November 7, 2011 Leave a comment
Two widely divergent forces are currently impacting investment markets.
On the downside is the challenging reality. The pace of the U.S. economic recovery remains sluggish and the threat of a recession in the coming months is rising. Looking abroad, policy makers have struggled for well over a year to contain the European crisis, but the situation continues to deteriorate. Greece is teetering on the brink of default and problems are worsening in major sovereigns such as Italy, Spain and even France. The end result in Europe may ultimately lead to another global financial contagion. The threat of such an outcome is deeply negative for risk assets such as stocks, but would benefit safe haven assets such as U.S. Treasuries and Gold.
On the upside is the hope by investors that the U.S. Federal Reserve (the Fed) will intervene with more aggressive monetary support. The most recent Fed stimulus program known as QE2 ended on June 30. And stocks began plunging sharply within weeks after the end of QE2, declining by nearly -20% from July 22 to August 8. But then the Fed stepped in with a new round of stimulus by promising to keep interest rates at 0% until mid-2013. This helped put a floor under the market. After stocks went on to thrash back and forth through August and September, the Fed launched another stimulus program known as Operation Twist at the beginning of October, and stocks have rallied by +14% in the weeks since. Finally, the Fed just this past Wednesday strongly suggested that yet another round of stimulus in QE3 would soon be on its way. Stocks tend to react euphorically to Fed stimulus, so this aggressive outpouring of monetary support has certainly helped to offset the extreme risks currently facing the market to this point.
These two strongly opposing forces have resulted in a wildly volatile market environment on a day-to-day basis. On days when investors are optimistic about the U.S. outlook or believe the situation in Europe may be headed toward a resolution, the stock market soars. But on days when it appears that the situation may be set to unravel Europe or the economy is weakening in the U.S., stocks plunge sharply. Such dramatic up and down shifts have been occurring daily if not hourly during any given trading session.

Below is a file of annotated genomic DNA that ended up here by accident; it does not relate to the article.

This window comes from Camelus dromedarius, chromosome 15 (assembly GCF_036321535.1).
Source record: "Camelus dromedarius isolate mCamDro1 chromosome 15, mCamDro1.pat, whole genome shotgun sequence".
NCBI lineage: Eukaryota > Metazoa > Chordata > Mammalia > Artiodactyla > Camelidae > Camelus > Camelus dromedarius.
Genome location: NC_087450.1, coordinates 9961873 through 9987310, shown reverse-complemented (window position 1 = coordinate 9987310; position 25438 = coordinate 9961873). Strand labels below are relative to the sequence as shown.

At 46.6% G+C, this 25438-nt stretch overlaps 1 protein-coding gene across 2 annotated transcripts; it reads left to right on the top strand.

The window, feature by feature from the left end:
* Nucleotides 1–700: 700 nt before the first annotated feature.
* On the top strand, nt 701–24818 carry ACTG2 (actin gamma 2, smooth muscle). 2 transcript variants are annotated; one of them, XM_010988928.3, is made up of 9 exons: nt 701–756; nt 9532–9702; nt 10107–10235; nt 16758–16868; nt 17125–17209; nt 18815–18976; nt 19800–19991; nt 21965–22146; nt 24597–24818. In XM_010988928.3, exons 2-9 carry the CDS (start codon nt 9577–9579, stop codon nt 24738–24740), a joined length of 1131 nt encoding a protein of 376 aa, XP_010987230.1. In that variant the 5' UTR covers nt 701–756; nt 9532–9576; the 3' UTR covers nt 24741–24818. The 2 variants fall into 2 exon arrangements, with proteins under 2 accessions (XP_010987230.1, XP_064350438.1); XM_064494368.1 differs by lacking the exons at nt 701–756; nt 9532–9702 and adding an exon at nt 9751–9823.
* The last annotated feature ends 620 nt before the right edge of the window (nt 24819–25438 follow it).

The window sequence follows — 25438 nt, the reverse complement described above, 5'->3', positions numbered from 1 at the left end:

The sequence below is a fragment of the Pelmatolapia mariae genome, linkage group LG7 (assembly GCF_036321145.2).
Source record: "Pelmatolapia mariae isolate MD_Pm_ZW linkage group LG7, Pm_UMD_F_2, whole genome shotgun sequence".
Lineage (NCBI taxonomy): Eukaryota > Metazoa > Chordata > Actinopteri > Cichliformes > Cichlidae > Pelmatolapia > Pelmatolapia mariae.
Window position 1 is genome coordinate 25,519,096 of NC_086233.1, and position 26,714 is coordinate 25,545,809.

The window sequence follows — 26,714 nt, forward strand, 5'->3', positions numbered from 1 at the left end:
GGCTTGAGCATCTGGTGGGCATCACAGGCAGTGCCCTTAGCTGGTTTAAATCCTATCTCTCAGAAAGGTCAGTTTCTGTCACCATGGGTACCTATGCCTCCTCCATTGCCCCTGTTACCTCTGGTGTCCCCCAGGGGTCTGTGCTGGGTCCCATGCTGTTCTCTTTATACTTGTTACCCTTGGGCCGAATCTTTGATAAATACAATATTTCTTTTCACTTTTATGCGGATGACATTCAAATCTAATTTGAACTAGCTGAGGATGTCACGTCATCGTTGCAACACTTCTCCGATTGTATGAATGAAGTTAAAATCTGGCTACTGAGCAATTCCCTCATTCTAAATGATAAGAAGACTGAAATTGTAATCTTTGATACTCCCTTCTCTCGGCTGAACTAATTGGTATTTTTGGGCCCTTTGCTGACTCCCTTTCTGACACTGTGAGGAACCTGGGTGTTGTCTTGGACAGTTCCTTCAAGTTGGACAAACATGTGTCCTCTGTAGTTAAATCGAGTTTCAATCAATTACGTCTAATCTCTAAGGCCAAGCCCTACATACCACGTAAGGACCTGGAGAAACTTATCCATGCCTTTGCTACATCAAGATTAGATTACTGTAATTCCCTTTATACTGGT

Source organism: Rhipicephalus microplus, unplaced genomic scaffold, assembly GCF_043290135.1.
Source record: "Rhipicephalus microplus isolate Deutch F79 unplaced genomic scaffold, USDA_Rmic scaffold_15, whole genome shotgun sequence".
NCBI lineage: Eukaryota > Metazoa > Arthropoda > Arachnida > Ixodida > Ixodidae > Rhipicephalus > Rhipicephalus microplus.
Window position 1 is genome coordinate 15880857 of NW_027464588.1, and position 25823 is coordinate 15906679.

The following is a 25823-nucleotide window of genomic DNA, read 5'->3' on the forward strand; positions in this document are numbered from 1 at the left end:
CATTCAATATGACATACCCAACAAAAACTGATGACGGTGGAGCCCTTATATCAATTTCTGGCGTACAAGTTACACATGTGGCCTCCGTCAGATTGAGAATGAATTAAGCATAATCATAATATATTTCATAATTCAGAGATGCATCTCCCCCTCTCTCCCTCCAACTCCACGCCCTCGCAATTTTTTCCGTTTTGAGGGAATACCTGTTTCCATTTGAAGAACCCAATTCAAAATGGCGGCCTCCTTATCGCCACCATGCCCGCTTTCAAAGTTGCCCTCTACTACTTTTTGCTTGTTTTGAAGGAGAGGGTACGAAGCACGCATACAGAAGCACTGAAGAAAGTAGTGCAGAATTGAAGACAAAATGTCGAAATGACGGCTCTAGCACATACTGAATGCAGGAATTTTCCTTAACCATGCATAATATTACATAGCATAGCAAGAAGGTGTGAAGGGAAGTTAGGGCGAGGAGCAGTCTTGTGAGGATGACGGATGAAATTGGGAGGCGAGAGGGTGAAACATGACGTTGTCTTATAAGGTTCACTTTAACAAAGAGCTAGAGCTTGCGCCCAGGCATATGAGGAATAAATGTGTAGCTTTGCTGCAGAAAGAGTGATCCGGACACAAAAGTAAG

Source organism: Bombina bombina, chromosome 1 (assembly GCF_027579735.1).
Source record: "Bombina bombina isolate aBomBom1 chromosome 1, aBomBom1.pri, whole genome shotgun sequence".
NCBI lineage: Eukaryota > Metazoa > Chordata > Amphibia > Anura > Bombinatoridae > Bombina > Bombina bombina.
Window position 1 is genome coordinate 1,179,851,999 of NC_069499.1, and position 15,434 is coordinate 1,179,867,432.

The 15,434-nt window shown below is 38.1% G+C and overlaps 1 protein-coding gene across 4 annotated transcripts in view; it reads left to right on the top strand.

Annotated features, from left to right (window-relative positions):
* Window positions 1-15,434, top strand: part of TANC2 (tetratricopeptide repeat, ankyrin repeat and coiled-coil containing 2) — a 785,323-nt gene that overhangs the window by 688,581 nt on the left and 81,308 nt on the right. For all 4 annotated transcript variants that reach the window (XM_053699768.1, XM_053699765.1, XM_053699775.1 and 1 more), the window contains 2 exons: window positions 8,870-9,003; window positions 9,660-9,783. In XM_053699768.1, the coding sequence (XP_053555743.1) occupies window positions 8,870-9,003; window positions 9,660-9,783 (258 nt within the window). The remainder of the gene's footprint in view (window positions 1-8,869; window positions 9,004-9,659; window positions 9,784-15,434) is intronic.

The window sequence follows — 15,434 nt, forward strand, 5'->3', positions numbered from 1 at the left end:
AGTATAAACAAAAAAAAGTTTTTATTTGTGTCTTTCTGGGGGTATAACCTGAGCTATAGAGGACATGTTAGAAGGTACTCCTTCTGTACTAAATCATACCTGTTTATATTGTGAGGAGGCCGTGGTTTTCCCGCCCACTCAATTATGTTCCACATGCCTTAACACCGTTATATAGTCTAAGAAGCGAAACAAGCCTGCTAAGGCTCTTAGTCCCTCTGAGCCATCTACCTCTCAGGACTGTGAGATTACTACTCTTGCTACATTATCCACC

Given these diametrically opposing forces, two very different outcomes both appear high probable in the coming months. The first would be the outbreak of a full blown crisis in Europe and a recession in the U.S., which would likely push stocks sharply lower. The second would be a stabilization of the situation in Europe, which would instead allow the forces of Fed stimulus to propel stocks sharply higher.
The meaningful probability associated with these two widely divergent outcomes emphasizes the importance of maintaining portfolio hedging strategies to navigate the current environment. Recent portfolio adjustments in response to this backdrop include shifting away from exposures that would be too heavily impacted by one single outcome. Relating it to a seesaw, it is the equivalent of moving away from either end of the lever and toward the fulcrum. This includes exiting positions in nominal U.S. Treasuries and more economically sensitive stocks toward positions such as Treasury Inflation Protected Securities (TIPS), Gold and selected defensive stocks that stand to benefit from either outcome. The emphasis of such a risk controlled strategy is to neutralize the potential downside while also capturing the upside opportunity associated with either outcome.